Comments on: "G.G.: a trillion healing kisses" (6)

  1. Such a fighter! Thanks for sharing your story!

  2. Sevy Goulielmos said:

    G.G. has been such an exceptional source of inspiration for inner strength and encouragement and moral support for me for many years. I could tell she was a genuinely lovely person even without seeing her beautiful picture. Her posts have made a difference to me and I’m sure to many others. I am so happy that Ann helped to share her story with us.
    G.G., I hope you find the love, care, understanding and support you need.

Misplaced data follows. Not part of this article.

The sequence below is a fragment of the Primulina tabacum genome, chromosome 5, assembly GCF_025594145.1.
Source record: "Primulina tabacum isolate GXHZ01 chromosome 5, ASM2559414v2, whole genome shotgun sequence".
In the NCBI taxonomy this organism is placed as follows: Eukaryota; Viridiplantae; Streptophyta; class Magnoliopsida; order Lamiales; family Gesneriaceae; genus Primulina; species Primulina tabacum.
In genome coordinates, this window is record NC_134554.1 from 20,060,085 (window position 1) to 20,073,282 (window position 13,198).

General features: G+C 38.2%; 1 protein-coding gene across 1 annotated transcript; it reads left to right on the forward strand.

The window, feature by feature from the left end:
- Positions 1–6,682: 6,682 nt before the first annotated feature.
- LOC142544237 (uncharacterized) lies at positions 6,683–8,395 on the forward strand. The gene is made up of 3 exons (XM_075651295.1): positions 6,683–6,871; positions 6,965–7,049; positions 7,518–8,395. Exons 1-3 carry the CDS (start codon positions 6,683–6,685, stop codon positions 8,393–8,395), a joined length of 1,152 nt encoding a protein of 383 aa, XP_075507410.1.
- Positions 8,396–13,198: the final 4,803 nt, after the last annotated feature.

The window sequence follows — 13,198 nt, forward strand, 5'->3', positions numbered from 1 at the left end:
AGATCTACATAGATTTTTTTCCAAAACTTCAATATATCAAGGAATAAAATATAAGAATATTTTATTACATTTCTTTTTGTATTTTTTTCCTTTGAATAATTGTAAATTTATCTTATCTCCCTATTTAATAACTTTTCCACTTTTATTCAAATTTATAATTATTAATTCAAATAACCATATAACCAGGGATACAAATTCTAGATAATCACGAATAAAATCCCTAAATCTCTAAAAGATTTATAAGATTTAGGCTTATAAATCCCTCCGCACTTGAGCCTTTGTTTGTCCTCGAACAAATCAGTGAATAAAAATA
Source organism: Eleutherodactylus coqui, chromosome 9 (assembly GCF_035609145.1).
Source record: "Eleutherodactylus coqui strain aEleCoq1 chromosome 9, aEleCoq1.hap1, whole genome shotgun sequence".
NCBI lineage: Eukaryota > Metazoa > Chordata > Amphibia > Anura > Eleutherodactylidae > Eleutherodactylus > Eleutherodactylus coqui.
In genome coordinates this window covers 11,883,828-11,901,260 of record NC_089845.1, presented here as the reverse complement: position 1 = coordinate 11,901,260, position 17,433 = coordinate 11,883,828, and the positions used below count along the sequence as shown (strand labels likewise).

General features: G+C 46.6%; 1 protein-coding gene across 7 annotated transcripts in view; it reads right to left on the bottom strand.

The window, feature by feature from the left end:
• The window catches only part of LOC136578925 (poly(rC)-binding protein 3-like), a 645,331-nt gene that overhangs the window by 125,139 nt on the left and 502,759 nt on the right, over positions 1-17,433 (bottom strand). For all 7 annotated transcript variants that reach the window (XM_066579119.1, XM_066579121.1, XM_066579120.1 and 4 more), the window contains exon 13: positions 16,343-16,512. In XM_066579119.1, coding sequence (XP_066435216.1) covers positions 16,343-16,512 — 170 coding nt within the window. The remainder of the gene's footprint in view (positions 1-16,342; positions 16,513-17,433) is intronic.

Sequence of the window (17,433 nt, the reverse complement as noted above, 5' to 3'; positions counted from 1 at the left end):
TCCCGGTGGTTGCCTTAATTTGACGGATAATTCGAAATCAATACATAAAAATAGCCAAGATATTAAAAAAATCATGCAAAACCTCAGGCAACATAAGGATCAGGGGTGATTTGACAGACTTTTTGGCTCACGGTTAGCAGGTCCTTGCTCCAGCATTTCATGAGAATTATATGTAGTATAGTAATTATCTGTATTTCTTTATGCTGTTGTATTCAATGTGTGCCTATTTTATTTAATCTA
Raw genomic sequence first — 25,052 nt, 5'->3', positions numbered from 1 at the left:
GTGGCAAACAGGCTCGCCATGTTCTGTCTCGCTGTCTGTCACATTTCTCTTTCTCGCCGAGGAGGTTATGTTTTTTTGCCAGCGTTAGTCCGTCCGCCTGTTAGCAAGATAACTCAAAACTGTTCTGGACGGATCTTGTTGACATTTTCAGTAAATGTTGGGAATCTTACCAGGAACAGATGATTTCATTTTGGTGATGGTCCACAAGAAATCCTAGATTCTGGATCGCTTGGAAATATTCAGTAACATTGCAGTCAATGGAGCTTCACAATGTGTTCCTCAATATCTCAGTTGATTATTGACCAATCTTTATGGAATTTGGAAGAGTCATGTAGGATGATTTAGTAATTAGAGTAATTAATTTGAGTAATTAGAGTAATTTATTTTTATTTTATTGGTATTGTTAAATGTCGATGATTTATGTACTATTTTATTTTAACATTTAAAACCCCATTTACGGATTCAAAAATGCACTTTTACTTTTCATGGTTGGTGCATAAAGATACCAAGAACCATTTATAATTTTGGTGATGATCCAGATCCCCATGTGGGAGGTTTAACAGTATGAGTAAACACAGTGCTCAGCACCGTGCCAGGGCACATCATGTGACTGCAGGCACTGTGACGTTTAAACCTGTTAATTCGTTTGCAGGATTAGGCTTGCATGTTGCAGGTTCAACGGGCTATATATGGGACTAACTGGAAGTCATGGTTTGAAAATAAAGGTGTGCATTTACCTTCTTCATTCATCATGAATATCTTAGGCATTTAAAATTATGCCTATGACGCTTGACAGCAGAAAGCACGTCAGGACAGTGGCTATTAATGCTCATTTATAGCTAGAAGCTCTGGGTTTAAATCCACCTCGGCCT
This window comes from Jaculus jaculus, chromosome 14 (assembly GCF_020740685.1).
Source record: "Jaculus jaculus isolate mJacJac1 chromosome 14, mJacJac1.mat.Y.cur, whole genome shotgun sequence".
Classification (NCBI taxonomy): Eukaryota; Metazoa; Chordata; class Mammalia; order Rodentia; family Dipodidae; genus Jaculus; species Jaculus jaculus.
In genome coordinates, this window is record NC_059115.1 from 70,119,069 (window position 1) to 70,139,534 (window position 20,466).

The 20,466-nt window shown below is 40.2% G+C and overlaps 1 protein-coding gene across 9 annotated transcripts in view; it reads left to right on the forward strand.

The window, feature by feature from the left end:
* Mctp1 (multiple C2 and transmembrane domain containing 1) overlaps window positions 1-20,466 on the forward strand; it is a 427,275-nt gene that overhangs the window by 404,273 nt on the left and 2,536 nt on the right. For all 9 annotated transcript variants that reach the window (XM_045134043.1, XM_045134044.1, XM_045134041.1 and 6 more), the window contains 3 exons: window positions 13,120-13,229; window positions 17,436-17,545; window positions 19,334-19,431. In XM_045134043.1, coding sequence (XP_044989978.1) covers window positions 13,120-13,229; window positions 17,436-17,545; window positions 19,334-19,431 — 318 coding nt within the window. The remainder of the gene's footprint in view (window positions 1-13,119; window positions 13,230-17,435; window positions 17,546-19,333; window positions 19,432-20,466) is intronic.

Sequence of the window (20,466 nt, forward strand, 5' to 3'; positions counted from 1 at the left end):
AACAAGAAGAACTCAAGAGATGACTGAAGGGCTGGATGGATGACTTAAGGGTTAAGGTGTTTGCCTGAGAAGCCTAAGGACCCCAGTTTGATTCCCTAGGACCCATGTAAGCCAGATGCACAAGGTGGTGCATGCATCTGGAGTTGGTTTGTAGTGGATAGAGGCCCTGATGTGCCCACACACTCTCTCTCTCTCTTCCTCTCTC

3. You and your daughter are more beautiful than I had imagined in my mind. She will always be our Argentinian Princess.

  4. Barbara Kurtz said:

    I have followed GG’s trials on the the Chat. Her ups and downs and frustrations. No matter how she is feeling she never fails to offer words of support to others on the list. I am so excited to see pictures of her and her girls and her art work is wonderful. Can we see more?

  5. Gi Gi is quite an inspiration to so many of us, she is a fighter and a survior. Through all that she has been going through, she still takes the time to help others along the MPD path. Gi Gi, we are never alone as God is always with us and you also have all of the list mates to help you at any time, we are all here for one another – we are an extended family.

  6. Voncille Fryou said:

    I know GG from quick topic. I know exactly how she feels that no one in her circle wants to listen to her, or support her in her treatment. I just don’t understand it at all.